Author: Guy Laron
Publisher: Yale University Press
Release Date: 2017-02-21
An enthralling, big-picture history that examines the Six-Day War, its causes, and its enduring consequences against its global context One fateful week in June 1967 redrew the map of the Middle East. Many scholars have documented how the Six-Day War unfolded, but little has been done to explain why the conflict happened at all. As we approach its fiftieth anniversary, Guy Laron refutes the widely accepted belief that the war was merely the result of regional friction, revealing the crucial roles played by American and Soviet policies in the face of an encroaching global economic crisis, and restoring Syria’s often overlooked centrality to events leading up to the hostilities. The Six-Day War effectively sowed the seeds for the downfall of Arab nationalism, the growth of Islamic extremism, and the animosity between Jews and Palestinians. In this important new work, Laron’s fresh interdisciplinary perspective and extensive archival research offer a significant reassessment of a conflict—and the trigger-happy generals behind it—that continues to shape the modern world.
Author: Michael B. Oren
Publisher: W. W. Norton & Company
Release Date: 2008-02-17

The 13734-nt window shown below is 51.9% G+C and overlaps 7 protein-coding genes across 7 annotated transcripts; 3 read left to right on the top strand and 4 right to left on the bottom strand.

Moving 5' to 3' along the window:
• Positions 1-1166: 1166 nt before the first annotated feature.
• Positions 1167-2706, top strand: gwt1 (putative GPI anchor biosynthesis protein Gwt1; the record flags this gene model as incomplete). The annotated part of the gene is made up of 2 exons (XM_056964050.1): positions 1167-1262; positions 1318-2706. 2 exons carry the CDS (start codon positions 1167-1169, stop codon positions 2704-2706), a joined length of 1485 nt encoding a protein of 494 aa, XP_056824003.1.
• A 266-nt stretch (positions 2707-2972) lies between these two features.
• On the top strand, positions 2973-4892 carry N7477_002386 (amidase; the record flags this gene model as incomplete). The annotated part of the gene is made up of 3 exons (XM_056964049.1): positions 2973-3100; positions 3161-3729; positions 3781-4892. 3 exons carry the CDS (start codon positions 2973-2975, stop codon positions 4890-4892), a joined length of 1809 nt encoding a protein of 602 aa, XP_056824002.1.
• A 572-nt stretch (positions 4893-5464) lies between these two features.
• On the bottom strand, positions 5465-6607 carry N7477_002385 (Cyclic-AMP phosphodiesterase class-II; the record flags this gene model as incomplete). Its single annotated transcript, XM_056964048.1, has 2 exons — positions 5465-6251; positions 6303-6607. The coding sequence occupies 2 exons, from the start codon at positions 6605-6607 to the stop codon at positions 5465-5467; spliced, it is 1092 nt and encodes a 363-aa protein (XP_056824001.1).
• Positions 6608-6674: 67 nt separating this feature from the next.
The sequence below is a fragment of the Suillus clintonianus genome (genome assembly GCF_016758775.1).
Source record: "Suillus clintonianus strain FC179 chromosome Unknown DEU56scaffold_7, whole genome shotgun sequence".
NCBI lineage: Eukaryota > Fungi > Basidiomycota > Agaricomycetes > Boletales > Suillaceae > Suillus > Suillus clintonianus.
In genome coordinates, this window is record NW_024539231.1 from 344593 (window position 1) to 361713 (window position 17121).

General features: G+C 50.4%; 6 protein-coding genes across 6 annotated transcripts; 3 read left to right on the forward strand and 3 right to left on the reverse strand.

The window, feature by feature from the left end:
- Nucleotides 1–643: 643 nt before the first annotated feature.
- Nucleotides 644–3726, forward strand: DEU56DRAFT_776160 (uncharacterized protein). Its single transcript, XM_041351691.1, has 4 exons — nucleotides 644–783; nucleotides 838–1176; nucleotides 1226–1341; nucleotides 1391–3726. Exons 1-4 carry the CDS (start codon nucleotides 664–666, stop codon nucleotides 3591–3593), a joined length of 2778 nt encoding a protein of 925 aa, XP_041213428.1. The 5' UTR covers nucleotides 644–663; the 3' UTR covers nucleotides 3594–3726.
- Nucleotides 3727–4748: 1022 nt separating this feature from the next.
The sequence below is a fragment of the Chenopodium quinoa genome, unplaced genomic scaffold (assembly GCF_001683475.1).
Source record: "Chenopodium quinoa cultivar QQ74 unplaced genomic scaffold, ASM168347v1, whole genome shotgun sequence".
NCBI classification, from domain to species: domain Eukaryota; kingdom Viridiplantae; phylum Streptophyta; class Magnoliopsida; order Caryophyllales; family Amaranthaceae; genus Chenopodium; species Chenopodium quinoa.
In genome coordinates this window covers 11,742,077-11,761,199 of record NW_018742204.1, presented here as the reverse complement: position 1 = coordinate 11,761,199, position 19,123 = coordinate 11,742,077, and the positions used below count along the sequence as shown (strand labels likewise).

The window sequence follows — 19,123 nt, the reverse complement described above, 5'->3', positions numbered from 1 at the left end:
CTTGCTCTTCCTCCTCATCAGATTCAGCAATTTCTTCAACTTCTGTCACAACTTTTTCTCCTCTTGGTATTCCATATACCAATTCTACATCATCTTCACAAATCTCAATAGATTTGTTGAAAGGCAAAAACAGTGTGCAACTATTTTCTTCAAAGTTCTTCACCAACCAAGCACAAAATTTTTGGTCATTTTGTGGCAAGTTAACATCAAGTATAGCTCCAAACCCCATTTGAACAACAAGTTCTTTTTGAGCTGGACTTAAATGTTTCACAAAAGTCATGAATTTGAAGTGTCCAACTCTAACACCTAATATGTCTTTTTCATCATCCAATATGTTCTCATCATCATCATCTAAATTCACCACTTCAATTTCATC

“Will shape our thinking about America and the Middle East for years.”—Christopher Dickey, Newsweek Power, Faith, and Fantasytells the remarkable story of America's 230-year relationship with the Middle East. Drawing on a vast range of government documents, personal correspondence, and the memoirs of merchants, missionaries, and travelers, Michael B. Oren narrates the unknown story of how the United States has interacted with this vibrant and turbulent region.
Author: Tom Segev
Publisher: Metropolitan Books
Release Date: 2007-05-29
From Israel's leading historian, a sweeping history of 1967—the war, what led up to it, what came after, and how it changed everything Tom Segev's acclaimed works One Palestine, Complete and The Seventh Million overturned accepted views of the history of Israel. Now, in 1967—a number-one bestseller in Hebrew—he brings his masterful skills to the watershed year when six days of war reshaped the country and the entire region. Going far beyond a military account, Segev re-creates the crisis in Israel before 1967, showing how economic recession, a full grasp of the Holocaust's horrors, and the dire threats made by neighbor states combined to produce a climate of apocalypse. He depicts the country's bravado after its victory, the mood revealed in a popular joke in which one soldier says to his friend, "Let's take over Cairo"; the friend replies, "Then what shall we do in the afternoon?" Drawing on unpublished letters and diaries, as well as government memos and military records, Segev reconstructs an era of new possibilities and tragic missteps. He introduces the legendary figures—Moshe Dayan, Golda Meir, Gamal Abdul Nasser, and Lyndon Johnson—and an epic cast of soldiers, lobbyists, refugees, and settlers. He reveals as never before Israel's intimacy with the White House as well as the political rivalries that sabotaged any chance of peace. Above all, he challenges the view that the war was inevitable, showing that a series of disastrous miscalculations lie behind the bloodshed. A vibrant and original history, 1967 is sure to stand as the definitive account of that pivotal year.